“The arrival of the BQ.1.1 variant is not good news. It has the particularity of causing diarrhea and vomiting, ”wrote pediatrician Rémi Salomon on Twitter in the middle of the night from Monday to Tuesday. The president of the medical establishment committee of the Assistance Publique-Hôpitaux de Paris shares data showing that this new strain of the Omicron galaxy is progressing in France.
A few hours later, L’Express published an article on its site with this catchy title: “Covid: diarrhea, vomiting… The new symptoms of the BQ.1.1 variant”.
And yet, at this stage, there is no reliable data to confirm this. The article from L’Express does not mention any source and is based in particular on a testimony from general practitioner Jérôme Marty, of whom “three patients complained of stomach aches before realizing that they were positive for Covid”.
His colleague Matthieu Calafiore tells us for his part that he has seen “clearly more digestive disorders” in recent weeks, but “with a wet finger and without indisputable scientific value”. BQ.1.1 represented 6% of the positive cases whose genomic sequence was analyzed at the end of September in France, but it is impossible to know which patients caught this subvariant and not another.
Thai medical site
Above all, digestive problems have always been part of the possible symptoms of Covid-19, while remaining relatively rare. Among people infected with the Omicron variant in December 2021 in England, 4.8% suffered from diarrhea and 6.2% had nausea or were vomiting. These disorders were slightly more frequent in the case of infection with the Delta variant (respectively 6.6% and 8.9%).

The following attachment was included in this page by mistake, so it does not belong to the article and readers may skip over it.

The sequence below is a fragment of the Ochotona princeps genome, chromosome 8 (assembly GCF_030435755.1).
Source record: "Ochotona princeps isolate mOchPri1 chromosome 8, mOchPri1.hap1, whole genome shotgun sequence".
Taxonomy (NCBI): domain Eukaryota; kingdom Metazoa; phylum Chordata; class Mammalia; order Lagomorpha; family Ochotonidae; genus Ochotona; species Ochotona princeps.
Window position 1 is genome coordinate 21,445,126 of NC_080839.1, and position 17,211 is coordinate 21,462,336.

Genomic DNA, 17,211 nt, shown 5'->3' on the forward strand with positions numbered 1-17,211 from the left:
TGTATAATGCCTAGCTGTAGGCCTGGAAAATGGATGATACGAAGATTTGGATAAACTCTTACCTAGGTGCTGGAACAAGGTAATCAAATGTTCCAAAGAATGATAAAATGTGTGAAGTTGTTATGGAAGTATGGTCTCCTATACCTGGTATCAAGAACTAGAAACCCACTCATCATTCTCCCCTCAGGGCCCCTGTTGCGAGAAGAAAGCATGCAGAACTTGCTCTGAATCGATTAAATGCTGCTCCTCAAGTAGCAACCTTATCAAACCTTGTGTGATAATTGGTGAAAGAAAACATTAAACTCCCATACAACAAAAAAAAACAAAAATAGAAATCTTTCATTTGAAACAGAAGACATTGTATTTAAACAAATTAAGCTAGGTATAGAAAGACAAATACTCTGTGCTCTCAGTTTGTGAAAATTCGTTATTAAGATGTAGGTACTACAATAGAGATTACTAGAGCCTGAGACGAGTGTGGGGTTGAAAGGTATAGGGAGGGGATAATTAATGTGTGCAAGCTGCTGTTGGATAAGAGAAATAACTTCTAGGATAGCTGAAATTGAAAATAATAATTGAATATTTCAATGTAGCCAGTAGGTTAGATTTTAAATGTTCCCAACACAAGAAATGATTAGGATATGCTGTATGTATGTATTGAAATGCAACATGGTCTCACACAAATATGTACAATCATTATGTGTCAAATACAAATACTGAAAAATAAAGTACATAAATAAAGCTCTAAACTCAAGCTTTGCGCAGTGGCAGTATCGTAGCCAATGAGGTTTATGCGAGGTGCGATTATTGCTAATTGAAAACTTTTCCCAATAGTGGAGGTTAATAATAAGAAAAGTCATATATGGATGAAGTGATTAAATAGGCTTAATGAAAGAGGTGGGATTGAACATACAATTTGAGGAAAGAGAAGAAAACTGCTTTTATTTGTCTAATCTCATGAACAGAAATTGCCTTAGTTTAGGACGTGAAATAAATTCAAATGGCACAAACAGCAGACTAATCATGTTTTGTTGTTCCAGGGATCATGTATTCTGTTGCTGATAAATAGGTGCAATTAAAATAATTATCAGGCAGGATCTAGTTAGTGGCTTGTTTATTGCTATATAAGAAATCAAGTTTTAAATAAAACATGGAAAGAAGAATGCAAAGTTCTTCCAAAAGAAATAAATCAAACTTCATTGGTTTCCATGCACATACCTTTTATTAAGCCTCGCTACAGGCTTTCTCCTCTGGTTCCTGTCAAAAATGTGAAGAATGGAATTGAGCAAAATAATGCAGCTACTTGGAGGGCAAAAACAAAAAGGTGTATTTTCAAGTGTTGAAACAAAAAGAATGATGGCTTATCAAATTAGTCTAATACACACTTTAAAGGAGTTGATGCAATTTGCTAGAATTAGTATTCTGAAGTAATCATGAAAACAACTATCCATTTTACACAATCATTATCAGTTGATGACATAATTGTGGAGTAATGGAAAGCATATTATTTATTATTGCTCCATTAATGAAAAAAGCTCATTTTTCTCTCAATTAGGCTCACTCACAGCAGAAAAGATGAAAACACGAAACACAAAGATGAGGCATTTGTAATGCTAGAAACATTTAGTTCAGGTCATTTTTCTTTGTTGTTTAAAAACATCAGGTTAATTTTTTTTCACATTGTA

“Since the start of the Covid, we have had people who have stomach aches. I never made the link with BQ.1.1”, thunders Jérôme Marty, joined by Le Parisien.
So where did this claim come from that digestive disorders had become more frequent with this sub-variant? Many Internet users who often share information on the Covid – like Rémi Salomon – have reported it in recent days on Twitter.
In reality, it all starts with an article published on October 5 on an obscure Thai site, “Thailand Medical News”, but subsequently widely shared on social networks. “Early data based on clinical observations from doctors in hospital as well as genomic sequencing data from the UK, France and Australia show that the novel SARS-CoV-2 variants BM.1.1 and BQ.1.1 tend to increase endothelial cells in the digestive tract,” reads the introduction.
“Some viral tweets get out of hand”
The article then details the profile of 14 positive cases, of which “almost all complained of severe abdominal pain”… without saying where it came from. Still, his conclusions were immediately taken up by many Internet users. Rémi Salomon also tells us that he based himself on different tweets. A certain Xabier Ostale, already known for having invented the terrifying and sarcastic nickname “Centaur” in the Omicron BA.2.75 variant, saw his message published on October 10 “liked” by nearly 3,000 Internet users.
“He has to be very careful and there is nothing to confirm a switch of symptoms. I spent my time saying that we did not have enough data to affirm it, ”temporizes the virologist Yannick Simonin, who had previously responded to L’Express. “Thailand Medical News is not a reliable source. The site is known to speculate a lot and these assertions are not supported by evidence”, is moved by the German scientist Cornelius Roemer, regretting that “some viral tweets are getting out of control”.